Gove – ignoring the voices of the dead

06 Jan

Michael Gove wrote recently about WWI with an astonishing lack of self-awareness. His remarks are worth quoting:

The conflict has, for many, been seen through the fictional prism of dramas such as Oh! What a Lovely War, The Monocled Mutineer and Blackadder, as a misbegotten shambles – a series of catastrophic mistakes perpetrated by an out-of-touch elite. Even to this day there are Left-wing academics all too happy to feed those myths.

It is hard to let the phrase “an out-of-touch elite” pass without comment, but I shall. Instead I am going to make three observations.

The first is that a war where 65 million men were mobilised has many millions of meanings. The meaning of the First World War in particular changed when it was not “over by Christmas” as expected, when entire families of brothers and entire streets of men were killed in a week or a single day going over the top in France, when the 16 million killed were not dead for the duration as Diana Cooper noted in confused grief, but dead forever.

The second is that Gove cites Oh What a Lovely War as a “fictional prism”. This is immensely interesting. I discovered this week that Oh What a Lovely War was based directly on a radio documentary called The Long Long Trail made in the 1960s by Charles Chilton whose father died aged 19 at Aras. Chilton collected the folk songs of the war, the parodies, the bar-room songs, the songs the troops sang on trains and in the trenches. The words of Oh What a Lovely War may be left wing; if so it’s because the enlisted men singing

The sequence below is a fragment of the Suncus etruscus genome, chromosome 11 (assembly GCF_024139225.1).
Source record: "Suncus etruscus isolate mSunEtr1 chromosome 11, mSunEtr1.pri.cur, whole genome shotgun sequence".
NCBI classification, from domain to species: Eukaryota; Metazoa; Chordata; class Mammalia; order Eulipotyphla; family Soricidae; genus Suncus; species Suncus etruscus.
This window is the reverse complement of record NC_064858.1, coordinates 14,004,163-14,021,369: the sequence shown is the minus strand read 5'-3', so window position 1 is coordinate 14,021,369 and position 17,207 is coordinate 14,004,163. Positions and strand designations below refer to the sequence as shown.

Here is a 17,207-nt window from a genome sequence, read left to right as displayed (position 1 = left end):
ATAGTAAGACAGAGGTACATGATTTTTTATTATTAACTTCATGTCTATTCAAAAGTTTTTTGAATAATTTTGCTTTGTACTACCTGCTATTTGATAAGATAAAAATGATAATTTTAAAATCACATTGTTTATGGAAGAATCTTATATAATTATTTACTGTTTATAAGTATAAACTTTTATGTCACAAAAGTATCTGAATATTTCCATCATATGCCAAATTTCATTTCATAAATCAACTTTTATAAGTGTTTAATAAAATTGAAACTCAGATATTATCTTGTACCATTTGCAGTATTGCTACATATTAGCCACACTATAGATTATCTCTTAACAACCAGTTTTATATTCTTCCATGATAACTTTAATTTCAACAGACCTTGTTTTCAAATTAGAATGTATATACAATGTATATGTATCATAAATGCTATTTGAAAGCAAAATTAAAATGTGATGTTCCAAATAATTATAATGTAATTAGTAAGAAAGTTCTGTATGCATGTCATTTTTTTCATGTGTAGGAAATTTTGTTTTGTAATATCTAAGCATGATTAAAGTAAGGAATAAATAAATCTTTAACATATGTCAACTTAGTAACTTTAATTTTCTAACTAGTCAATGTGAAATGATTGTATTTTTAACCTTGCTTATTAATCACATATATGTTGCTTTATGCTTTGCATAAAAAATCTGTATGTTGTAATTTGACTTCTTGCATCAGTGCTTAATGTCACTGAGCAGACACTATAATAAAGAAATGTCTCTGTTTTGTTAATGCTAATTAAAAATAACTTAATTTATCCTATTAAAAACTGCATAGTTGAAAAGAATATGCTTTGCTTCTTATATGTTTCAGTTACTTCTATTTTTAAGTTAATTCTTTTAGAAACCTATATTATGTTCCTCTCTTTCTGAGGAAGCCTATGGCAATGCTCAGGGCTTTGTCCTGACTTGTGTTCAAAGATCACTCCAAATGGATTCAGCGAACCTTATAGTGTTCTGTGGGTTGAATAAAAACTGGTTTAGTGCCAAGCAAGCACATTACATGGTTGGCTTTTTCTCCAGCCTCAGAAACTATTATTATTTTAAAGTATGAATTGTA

If you want the old battalion,
We know where they are,
They’re hanging on the old barbed wire

or more simply

I don’t want to die

are not singing the words written for them by song-writers or propagandists. They are singing their own words. And they speak directly to us.

My third observation is that one of WW1s shortest war poems was by the British Empire’s greatest apologist, Rudyard Kipling. It is also one of the most powerful. Kipling’s only beloved son John should and could have been exempt from from military service because he was cripplingly short-sighted, instead his father pulled strings and got him into the army and out to France where the 18 year old was killed on his second day at the front when his face was blown off. His body was never found. Kipling was stricken with grief and guilt:

If any question why we died
Tell them, because our fathers lied.